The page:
Kids' Book Series a Hit with Seniors Exercising the Brain

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Move over crossword, word search, Jumble and even Sudoku puzzles! The Greatest Dot-to-Dot Super Challenge books, by David Kalvitis, are earning a place on the coffee table. Although the original goal was to entertain the "big kids," preteens and teens who are outgrowing the books and toys of childhood, these ultra-challenging connect-the-dot puzzle books are receiving a huge and unexpected response from the senior crowd. USA WEEKEND Frame Games author, Terry Stickels, states "Recent research now supports the use of puzzles and games to keep our minds sharp and flexible as we age, and seniors are responding to Kalvitis' dot-to-dots as a great new puzzle alternative."

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I like to keep my mind active. Kalvitis' puzzles have now been added to my selections of fun 'mind exercises.'

Move over crossword, word search, Jumble and even Sudoku puzzles! The Greatest Dot-to-Dot Super Challenge books, by David Kalvitis, are earning a place on the coffee table. Although the original goal was to entertain the "big kids," preteens and teens who are outgrowing the books and toys of childhood, these ultra-challenging connect-the-dot puzzle books are receiving a huge and unexpected response from the senior crowd. USA WEEKEND Frame Games author, Terry Stickels, states "Recent research now supports the use of puzzles and games to keep our minds sharp and flexible as we age, and seniors are responding to Kalvitis' dot-to-dots as a great new puzzle alternative."

The books are actually quite popular with the intended audience, and at school book fairs a crowd of children always gathers around to test sample puzzles. But for every fan letter dot-to-dot designer David Kalvitis (of Rochester, NY) receives from a child or teen, there are 10 more from senior citizens. Says Eleanor from Santa Rosa, California, "I purchased the book out of a catalog for my grandchildren and found it so fascinating that I've been doing the puzzles myself!" Kalvitis jokes, "I'm trying to start a dot-to-dot revolution (laughs)... or at least trying to change people's perception of dot-to-dots, they're not just for kids anymore!"

Kalvitis declares, "Adults are always telling me they loved dot-to-dots as a kid, but the Greatest Dot-to-Dot Books are the first available that an adult could actually find challenging." It may be that the numbers go into the hundreds (even 1,000s), or that the puzzles include multiple lines, coordinates, symbols, words, etc., that make them more challenging and interesting for the older crowd. "Who would've guessed that as an adult I would once again enjoy dot-to-dot activities in such a unique challenging way!" says Louise, a senior puzzle fan from DeRidder, Louisiana.

There are two key elements that Kalvitis says are "critical" in maintaining that older audience's enthusiasm:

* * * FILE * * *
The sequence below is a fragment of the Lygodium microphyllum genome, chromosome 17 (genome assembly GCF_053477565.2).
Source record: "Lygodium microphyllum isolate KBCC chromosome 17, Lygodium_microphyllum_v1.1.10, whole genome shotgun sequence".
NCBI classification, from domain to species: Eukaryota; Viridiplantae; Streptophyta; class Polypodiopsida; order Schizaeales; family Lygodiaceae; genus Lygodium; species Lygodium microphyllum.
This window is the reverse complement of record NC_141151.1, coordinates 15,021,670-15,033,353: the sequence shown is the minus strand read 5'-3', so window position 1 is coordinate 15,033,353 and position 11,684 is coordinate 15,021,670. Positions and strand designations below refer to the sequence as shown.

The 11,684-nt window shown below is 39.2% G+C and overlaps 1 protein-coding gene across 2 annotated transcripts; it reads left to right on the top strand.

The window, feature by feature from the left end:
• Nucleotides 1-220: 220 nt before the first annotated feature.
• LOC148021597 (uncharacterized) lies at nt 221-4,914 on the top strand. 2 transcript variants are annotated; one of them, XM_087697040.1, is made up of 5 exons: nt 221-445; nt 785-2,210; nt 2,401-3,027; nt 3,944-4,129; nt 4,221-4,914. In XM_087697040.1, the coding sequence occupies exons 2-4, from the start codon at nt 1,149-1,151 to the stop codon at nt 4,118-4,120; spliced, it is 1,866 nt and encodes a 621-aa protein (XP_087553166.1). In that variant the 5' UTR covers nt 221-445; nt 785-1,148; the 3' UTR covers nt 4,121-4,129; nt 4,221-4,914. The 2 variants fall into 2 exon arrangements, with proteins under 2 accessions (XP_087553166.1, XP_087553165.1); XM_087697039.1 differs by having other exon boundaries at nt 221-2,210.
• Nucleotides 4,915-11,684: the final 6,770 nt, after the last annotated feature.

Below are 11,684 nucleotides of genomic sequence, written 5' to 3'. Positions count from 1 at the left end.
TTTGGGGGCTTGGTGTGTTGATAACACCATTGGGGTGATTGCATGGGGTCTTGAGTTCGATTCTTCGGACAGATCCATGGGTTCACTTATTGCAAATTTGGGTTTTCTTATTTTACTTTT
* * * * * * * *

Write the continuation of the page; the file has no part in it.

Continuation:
First, you can't tell what the picture is before you start. "The most intriguing thing about the designer's work is the way the puzzle solver is directed to draw long lines in unexpected places that completely unbalance any preconceived ideas about what is being depicted," states reviewer Eleanor Heldrich of Children's Literature, about the Greatest Dot-to-Dot Books. Jane from Brandon, Florida sums it up simply, "I like how you don't know what the picture is till you're done."

Secondly, the final pictures are visually pleasing. "It takes an artist to take a simple children's puzzle, like connect-the-dots, and transform it into something worthy of mature, adult-worthy consideration. A real artist. And that's just what David Kalvitis is, an artist," writes Major Fun Award director Bernie DeKovan in his review. One adult fan in an email to Kalvitis wrote, "I'm inspired by the skill with which you make a bunch of dots turn into something beautiful!"

It's easy to see why seniors seek out and enjoy these remarkable dot-to-dot puzzles every bit as much as children. But it's even more than fun. Kalvitis says, "I'm absolutely amazed at the different ways people have discovered for using my books, from brain exercises to physical therapy." Research published in The New England Journal of Medicine in 2003 concluded that games and puzzles were among the leisure activities that help aging brains avoid dementia. Japanese neurologist Ryuta Kawashima believes the way to counter the negative mental effects of aging is to "work out the brain much like we work out the rest of our bodies." Keeping her mind sharp is important to Louise, "I like to keep my mind active. Kalvitis' puzzles have now been added to my selections of fun 'mind exercises.'"

And there's always the matter of filling our extra time as we age, especially if our bodies can't be as active as they once were. In a phone conversation with Kalvitis, one elderly lady from Ohio proclaimed "I am 83 years old and have Osteoporosis throughout my body. I love your books. I take the little ones with me to the doctor. If you were here I'd give you a hug and a kiss on the cheek."

For more information and free samples from the multi-award winning newly released Greatest Dot-to-Dot Super Challenge books, ($7.95, Monkeying Around) visit Monkeying Around home of the Greatest Dot-to-Dot Books or call 800-553-4300.

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